Several scientific journals and ethics committees are deferring to anonymous judgment when it comes to charges of plagiarism and falsification of results in published research papers. As a bioethicist, I believe that this practice is risky, even when the tipster's views are valid: it could itself damage the integrity of scientific research.

The authors of the blog Retraction Watch ( hold the view that anomalies detected by someone using the pseudonym 'Clare Francis' are useful to scientific journals, irrespective of his or her anonymity (see A. Marcus and I. Oransky Lab Times 7, 39; 2011). But this unorthodox 'review' process pollutes the ethics that underpin scientific progress.

The practice could stimulate witch-hunting and pillorying. There is a danger that research-integrity committees could succumb to moralistic drift and confuse errors with misdeeds, underestimating context and a scientist's professional record. Stigmatized researchers might be tempted to exact revenge on their colleagues.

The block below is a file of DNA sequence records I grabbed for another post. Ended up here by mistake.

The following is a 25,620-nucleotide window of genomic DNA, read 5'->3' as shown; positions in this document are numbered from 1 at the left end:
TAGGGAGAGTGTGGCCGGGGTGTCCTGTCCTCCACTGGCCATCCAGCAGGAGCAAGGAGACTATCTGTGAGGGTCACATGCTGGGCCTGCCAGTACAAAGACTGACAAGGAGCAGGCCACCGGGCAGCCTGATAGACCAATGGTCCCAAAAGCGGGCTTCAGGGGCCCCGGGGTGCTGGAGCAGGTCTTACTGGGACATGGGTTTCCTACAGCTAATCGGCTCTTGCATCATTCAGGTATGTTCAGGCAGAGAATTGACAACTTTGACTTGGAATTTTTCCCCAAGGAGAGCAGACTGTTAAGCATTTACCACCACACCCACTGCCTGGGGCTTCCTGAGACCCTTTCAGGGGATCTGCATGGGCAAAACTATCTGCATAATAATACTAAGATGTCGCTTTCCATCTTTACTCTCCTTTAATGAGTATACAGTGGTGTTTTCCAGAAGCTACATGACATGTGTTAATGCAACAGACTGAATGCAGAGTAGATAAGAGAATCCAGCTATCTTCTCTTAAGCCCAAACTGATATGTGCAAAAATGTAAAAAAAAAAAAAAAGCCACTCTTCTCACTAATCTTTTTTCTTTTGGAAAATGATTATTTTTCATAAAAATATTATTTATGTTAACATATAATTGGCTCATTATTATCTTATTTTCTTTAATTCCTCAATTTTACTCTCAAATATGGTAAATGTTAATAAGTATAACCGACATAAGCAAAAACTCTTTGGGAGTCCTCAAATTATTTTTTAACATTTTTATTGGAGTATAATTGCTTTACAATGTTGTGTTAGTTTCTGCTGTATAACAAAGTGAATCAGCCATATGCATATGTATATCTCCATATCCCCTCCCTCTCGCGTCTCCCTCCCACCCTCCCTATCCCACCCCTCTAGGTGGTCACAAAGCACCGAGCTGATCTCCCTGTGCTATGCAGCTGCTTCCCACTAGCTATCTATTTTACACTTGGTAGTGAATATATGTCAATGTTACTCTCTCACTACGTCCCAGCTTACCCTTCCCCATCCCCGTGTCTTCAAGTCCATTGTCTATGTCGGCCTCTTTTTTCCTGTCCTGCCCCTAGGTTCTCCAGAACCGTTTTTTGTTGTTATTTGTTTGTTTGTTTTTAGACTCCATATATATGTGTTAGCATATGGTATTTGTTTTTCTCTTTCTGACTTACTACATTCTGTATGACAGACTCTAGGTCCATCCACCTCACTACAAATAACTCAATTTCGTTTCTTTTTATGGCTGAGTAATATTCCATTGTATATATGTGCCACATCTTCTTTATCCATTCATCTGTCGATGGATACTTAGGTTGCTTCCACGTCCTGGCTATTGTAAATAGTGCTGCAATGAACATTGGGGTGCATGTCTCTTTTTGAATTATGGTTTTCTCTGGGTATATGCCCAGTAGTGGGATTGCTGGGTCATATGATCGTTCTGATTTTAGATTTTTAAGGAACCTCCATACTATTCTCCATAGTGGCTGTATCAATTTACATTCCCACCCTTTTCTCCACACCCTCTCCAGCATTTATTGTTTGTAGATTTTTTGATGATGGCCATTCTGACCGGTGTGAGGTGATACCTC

In my opinion, this is not the way to improve the moral standards of science's contribution to society or to build public engagement in science.